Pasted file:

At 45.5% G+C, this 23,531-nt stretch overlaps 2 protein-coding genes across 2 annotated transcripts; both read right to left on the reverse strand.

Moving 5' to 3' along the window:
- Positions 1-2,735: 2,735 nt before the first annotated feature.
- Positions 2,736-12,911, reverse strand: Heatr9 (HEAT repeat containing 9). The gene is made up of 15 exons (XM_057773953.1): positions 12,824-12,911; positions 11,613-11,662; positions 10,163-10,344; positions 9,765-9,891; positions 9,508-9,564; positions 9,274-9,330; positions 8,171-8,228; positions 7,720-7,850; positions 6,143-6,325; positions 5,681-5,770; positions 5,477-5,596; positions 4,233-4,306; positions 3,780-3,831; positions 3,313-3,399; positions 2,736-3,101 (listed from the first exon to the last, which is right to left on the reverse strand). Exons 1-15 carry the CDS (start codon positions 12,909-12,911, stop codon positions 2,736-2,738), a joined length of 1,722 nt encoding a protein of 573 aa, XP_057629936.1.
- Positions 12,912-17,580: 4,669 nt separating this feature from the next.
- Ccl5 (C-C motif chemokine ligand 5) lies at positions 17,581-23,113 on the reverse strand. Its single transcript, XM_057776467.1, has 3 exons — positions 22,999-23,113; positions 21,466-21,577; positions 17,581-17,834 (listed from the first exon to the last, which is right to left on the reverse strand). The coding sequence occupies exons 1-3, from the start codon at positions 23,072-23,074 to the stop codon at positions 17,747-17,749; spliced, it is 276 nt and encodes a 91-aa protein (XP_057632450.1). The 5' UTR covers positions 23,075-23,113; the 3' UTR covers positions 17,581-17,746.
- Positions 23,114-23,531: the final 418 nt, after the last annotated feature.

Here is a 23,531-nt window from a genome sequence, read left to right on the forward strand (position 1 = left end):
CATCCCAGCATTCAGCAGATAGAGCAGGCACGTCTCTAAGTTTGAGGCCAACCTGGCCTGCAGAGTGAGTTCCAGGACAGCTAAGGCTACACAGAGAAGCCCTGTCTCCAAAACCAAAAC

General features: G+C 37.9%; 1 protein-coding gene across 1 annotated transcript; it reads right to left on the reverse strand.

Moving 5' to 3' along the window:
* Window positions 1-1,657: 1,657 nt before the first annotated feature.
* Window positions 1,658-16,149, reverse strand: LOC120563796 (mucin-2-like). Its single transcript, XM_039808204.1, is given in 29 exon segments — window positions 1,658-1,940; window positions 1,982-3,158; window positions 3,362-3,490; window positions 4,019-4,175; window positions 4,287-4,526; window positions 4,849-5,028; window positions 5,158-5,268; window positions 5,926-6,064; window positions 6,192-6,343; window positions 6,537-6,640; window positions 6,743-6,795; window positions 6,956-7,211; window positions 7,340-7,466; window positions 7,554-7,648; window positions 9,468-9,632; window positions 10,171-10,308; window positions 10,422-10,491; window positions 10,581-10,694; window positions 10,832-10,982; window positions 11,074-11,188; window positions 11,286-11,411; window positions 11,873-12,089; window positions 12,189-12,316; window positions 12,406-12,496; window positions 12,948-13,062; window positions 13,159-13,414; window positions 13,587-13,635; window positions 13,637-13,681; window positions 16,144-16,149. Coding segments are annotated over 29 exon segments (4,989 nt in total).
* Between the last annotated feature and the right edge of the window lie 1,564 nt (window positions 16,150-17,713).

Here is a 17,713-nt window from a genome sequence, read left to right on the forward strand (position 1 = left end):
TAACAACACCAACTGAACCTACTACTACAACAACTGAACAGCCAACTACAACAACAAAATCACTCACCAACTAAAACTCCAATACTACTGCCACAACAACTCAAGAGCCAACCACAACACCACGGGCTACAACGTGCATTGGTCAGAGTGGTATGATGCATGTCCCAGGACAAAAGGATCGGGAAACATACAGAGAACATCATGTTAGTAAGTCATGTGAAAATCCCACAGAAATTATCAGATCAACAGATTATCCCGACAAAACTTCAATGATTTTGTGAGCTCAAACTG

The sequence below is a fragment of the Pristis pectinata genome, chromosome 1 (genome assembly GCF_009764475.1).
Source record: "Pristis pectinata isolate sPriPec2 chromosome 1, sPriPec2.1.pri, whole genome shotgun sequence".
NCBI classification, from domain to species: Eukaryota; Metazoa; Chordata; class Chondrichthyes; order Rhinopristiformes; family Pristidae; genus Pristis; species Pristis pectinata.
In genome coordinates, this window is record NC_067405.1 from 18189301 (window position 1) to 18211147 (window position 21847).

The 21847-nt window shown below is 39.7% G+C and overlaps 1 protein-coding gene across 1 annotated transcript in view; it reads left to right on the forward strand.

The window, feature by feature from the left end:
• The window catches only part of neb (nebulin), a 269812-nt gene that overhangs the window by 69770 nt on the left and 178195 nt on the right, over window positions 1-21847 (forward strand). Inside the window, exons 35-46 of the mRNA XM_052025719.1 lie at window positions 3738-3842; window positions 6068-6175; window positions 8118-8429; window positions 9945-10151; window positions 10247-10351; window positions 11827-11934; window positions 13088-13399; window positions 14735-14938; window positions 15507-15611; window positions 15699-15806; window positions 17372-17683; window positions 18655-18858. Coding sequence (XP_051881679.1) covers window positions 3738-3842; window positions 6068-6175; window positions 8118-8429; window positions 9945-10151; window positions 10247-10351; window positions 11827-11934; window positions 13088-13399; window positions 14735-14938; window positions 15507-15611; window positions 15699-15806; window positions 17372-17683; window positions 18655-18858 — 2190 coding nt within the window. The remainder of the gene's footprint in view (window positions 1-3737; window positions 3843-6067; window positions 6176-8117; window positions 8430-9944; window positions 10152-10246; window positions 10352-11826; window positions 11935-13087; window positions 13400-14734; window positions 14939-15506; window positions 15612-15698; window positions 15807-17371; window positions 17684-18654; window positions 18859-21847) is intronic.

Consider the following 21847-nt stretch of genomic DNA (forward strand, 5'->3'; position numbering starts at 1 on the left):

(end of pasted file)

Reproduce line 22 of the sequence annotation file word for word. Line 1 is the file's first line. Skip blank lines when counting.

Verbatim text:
The window, feature by feature from the left end: